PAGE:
Thank you very much, Mr. Speaker, Sir. I want to start by saying that the destruction of the Mau Forest Complex has got devastating effects on the whole country. This weekend one of the main things which some hon. Members were saying was that if things go wrong in Lake Naivasha or elsewhere, it has nothing to do with the Mau. I can tell you that the climatic effect that the destruction of Mau Forest Complex has caused has completely affected the whole country and across the borders. If saying that the destruction of the Mau Forest has caused severe problems all over is ignorance, too bad! If it is arrogance, too bad! Mr. Speaker, Sir, we must keep reminding the people of Kenya, because they are the people who talk through the FM radio stations, to show clearly that the effect of the destruction of Mau Forest is global. Look at the climate change; it is affecting everything. The gases that are being emitted into the atmosphere are a result of lack of trees. I want to challenge what some hon. Members were saying, that it is not Mau and say here now, that it is Mau! It is affecting everybody and the climatic changes are so severe! Mr. Speaker, Sir, I know most hon. Members know what is happening. Look at Nakuru, for example, all the four rivers going into Lake Nakuru are already dry or are drying. They are either dead or dying. The lake has no water. Nakuru Town is a stinking town because there is no fresh water going to the town and to the lake. The flamingos have run away. They have gone to Lake Natron and elsewhere. I want to say very clearly that if those effects are not enough to tell Parliament to evict everybody and anybody from the Mau Forest who is causing these problems to the populace of Nakuru and all the regions around, then I do not know what we are doing. Sondu Miriu Hydroelectric Power Project has just been mentioned here. It is a fact that has been established by scientists themselves that Sondu Miriu is operating at 30 per cent. This is because there is no water to turn the turbines. Now we are being told that it is not as a result of the Mau. Sondu Miriu is not able to perform because there is no water to turn the turbines. Even a school child will know that, that is the truth. Mr. Speaker, Sir, look at the flooding in Kano plains and Budalangâi. With all due respect to my friend from Budalangâi, I would have thought he would be at the forefront saying that the people living in Mau must be evicted because for the last 15 years Budalangâi has been devastated. They have lost lives. They have lost goats. They have lost donkeys. They have lost everything. They have lost their shambas . It has been continuous and devastating. This is because rain comes on the Mau Forest and there is no vegetation. The water then runs with a lot of force and creates such devastating effects. In fact, I would have thought that the hon. Member - a friend of mine - would have come and said, âMove the people out of Mau because my people are suffering and have been devastatedâ.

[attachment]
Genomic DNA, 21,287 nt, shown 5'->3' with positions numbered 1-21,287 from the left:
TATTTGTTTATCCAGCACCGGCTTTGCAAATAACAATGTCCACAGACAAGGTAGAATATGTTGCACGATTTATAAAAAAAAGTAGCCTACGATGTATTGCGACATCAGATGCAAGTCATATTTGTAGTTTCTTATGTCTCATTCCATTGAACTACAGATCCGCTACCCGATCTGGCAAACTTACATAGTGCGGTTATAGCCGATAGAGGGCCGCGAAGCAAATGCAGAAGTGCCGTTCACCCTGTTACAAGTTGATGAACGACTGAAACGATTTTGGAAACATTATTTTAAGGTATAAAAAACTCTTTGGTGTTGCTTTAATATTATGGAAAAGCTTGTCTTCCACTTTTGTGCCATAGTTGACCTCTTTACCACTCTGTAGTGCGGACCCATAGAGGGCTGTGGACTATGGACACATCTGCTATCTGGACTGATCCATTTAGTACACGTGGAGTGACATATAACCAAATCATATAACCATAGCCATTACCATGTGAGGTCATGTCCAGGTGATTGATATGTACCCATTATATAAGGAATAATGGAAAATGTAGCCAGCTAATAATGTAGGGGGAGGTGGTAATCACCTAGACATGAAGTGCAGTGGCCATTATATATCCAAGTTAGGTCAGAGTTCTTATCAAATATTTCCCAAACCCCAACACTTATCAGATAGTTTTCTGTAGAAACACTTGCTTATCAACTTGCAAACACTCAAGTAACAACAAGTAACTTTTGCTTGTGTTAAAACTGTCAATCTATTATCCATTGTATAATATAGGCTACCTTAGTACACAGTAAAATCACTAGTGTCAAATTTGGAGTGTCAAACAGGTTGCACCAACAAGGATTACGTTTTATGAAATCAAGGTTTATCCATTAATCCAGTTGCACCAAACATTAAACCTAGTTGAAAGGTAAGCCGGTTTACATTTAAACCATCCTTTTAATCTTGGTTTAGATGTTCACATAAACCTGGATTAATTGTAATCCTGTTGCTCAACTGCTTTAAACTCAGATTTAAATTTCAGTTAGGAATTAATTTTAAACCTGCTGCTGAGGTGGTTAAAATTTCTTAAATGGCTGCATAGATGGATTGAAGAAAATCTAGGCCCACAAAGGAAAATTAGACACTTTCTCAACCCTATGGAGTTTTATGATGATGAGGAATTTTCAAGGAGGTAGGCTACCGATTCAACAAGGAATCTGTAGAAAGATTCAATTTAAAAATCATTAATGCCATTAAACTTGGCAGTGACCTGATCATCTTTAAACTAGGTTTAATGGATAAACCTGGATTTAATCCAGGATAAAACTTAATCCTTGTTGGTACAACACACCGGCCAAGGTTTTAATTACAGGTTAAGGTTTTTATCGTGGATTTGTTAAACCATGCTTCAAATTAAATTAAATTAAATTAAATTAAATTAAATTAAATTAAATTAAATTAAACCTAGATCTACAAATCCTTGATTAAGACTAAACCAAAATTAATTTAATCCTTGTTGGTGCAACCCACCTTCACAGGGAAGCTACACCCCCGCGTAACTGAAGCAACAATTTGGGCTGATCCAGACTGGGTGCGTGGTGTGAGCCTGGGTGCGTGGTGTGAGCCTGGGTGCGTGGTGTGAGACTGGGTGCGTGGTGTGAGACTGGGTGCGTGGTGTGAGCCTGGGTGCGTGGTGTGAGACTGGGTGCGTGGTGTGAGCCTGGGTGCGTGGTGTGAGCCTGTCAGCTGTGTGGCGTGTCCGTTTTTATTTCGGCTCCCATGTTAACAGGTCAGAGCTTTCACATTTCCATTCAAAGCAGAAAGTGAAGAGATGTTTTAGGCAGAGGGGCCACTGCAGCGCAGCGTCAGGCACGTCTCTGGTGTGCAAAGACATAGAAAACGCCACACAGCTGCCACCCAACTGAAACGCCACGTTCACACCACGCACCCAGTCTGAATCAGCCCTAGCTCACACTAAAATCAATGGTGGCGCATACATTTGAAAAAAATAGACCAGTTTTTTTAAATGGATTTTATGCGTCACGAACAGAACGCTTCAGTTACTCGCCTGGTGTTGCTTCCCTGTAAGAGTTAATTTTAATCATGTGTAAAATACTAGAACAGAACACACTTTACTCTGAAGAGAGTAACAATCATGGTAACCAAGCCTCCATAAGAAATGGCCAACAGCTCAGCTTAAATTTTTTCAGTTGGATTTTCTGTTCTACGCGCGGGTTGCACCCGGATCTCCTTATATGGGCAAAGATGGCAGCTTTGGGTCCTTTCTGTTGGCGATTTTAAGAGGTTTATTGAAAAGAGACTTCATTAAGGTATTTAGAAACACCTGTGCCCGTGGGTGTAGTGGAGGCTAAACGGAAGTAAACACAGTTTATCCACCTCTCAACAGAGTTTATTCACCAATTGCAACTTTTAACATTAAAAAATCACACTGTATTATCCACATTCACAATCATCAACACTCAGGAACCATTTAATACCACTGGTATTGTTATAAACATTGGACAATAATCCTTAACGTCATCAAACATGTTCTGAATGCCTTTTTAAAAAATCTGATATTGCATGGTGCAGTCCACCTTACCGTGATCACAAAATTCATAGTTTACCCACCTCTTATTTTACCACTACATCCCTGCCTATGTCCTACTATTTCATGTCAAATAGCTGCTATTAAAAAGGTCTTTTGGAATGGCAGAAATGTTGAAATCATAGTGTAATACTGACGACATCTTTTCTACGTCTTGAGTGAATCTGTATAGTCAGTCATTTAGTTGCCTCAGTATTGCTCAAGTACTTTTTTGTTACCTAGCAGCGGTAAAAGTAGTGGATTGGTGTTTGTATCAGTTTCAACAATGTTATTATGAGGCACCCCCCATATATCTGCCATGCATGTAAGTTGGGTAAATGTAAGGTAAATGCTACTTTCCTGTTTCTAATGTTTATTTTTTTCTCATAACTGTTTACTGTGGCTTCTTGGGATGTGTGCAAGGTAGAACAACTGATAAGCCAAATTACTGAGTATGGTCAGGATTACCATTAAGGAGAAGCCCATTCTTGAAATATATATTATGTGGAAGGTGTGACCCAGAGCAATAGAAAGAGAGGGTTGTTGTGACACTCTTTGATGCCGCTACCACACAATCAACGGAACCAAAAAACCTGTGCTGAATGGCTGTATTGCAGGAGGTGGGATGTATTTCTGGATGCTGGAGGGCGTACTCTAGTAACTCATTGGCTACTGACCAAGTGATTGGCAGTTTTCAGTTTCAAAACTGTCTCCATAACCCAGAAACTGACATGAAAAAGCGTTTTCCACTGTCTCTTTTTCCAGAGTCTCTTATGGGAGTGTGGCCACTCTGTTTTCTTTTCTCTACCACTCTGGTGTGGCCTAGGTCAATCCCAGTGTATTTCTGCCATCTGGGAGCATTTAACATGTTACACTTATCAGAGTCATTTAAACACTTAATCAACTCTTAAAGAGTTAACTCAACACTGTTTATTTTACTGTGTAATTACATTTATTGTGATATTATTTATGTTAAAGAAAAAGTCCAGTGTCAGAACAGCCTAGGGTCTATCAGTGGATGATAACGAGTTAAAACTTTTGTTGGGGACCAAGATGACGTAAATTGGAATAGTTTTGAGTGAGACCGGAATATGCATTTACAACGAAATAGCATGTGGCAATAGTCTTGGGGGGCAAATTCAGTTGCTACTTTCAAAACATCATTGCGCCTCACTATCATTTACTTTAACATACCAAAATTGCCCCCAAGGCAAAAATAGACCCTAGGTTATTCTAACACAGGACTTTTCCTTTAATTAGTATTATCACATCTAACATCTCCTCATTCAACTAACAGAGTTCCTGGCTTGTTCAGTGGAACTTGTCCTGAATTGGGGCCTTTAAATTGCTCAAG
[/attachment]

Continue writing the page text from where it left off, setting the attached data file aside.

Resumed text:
Maybe, he is going to do so in the next few minutes. Mr. Speaker, Sir, I want to---